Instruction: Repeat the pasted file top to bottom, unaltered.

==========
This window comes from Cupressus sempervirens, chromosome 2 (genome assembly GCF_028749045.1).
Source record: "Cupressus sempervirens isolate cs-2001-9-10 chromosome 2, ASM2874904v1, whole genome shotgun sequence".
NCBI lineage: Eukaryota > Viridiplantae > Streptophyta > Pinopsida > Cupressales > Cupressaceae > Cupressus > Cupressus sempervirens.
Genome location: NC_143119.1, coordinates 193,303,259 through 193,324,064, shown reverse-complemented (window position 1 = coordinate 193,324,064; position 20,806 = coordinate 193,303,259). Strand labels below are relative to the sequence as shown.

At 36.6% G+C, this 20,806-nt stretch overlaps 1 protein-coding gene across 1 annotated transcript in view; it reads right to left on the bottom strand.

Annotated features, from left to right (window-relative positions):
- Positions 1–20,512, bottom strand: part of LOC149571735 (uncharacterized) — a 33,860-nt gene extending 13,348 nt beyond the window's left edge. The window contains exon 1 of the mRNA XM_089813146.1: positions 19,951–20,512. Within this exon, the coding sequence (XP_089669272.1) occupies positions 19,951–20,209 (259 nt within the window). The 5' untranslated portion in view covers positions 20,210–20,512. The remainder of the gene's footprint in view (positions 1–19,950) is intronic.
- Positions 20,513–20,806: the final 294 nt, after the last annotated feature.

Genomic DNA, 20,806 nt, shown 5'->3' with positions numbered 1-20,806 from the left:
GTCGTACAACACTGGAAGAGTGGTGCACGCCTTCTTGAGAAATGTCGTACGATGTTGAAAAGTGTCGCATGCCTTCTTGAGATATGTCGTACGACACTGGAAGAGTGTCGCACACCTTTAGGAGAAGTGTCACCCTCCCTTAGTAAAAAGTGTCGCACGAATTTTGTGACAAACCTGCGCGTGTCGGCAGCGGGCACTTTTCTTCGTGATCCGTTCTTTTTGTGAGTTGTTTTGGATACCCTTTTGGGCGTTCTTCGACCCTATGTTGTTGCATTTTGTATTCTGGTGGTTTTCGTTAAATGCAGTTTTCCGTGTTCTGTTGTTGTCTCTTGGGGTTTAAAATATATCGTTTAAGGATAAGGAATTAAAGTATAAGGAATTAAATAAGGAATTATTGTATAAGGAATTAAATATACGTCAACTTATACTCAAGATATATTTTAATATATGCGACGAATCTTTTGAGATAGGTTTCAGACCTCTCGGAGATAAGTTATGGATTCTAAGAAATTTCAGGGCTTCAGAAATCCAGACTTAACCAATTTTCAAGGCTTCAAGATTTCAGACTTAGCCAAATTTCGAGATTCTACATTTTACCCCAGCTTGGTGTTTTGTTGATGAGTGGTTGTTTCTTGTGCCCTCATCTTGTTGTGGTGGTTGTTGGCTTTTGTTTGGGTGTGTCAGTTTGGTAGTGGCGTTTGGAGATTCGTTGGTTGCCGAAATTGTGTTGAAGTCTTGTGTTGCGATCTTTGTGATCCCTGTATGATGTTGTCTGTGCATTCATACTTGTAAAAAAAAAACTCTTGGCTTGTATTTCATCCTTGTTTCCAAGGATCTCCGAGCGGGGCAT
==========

This window comes from Cupressus sempervirens, chromosome 2 (genome assembly GCF_028749045.1).
Source record: "Cupressus sempervirens isolate cs-2001-9-10 chromosome 2, ASM2874904v1, whole genome shotgun sequence".
NCBI lineage: Eukaryota > Viridiplantae > Streptophyta > Pinopsida > Cupressales > Cupressaceae > Cupressus > Cupressus sempervirens.
Genome location: NC_143119.1, coordinates 193,303,259 through 193,324,064, shown reverse-complemented (window position 1 = coordinate 193,324,064; position 20,806 = coordinate 193,303,259). Strand labels below are relative to the sequence as shown.

At 36.6% G+C, this 20,806-nt stretch overlaps 1 protein-coding gene across 1 annotated transcript in view; it reads right to left on the bottom strand.

Annotated features, from left to right (window-relative positions):
- Positions 1–20,512, bottom strand: part of LOC149571735 (uncharacterized) — a 33,860-nt gene extending 13,348 nt beyond the window's left edge. The window contains exon 1 of the mRNA XM_089813146.1: positions 19,951–20,512. Within this exon, the coding sequence (XP_089669272.1) occupies positions 19,951–20,209 (259 nt within the window). The 5' untranslated portion in view covers positions 20,210–20,512. The remainder of the gene's footprint in view (positions 1–19,950) is intronic.
- Positions 20,513–20,806: the final 294 nt, after the last annotated feature.

Genomic DNA, 20,806 nt, shown 5'->3' with positions numbered 1-20,806 from the left:
GTCGTACAACACTGGAAGAGTGGTGCACGCCTTCTTGAGAAATGTCGTACGATGTTGAAAAGTGTCGCATGCCTTCTTGAGATATGTCGTACGACACTGGAAGAGTGTCGCACACCTTTAGGAGAAGTGTCACCCTCCCTTAGTAAAAAGTGTCGCACGAATTTTGTGACAAACCTGCGCGTGTCGGCAGCGGGCACTTTTCTTCGTGATCCGTTCTTTTTGTGAGTTGTTTTGGATACCCTTTTGGGCGTTCTTCGACCCTATGTTGTTGCATTTTGTATTCTGGTGGTTTTCGTTAAATGCAGTTTTCCGTGTTCTGTTGTTGTCTCTTGGGGTTTAAAATATATCGTTTAAGGATAAGGAATTAAAGTATAAGGAATTAAATAAGGAATTATTGTATAAGGAATTAAATATACGTCAACTTATACTCAAGATATATTTTAATATATGCGACGAATCTTTTGAGATAGGTTTCAGACCTCTCGGAGATAAGTTATGGATTCTAAGAAATTTCAGGGCTTCAGAAATCCAGACTTAACCAATTTTCAAGGCTTCAAGATTTCAGACTTAGCCAAATTTCGAGATTCTACATTTTACCCCAGCTTGGTGTTTTGTTGATGAGTGGTTGTTTCTTGTGCCCTCATCTTGTTGTGGTGGTTGTTGGCTTTTGTTTGGGTGTGTCAGTTTGGTAGTGGCGTTTGGAGATTCGTTGGTTGCCGAAATTGTGTTGAAGTCTTGTGTTGCGATCTTTGTGATCCCTGTATGATGTTGTCTGTGCATTCATACTTGTAAAAAAAAAACTCTTGGCTTGTATTTCATCCTTGTTTCCAAGGATCTCCGAGCGGGGCAT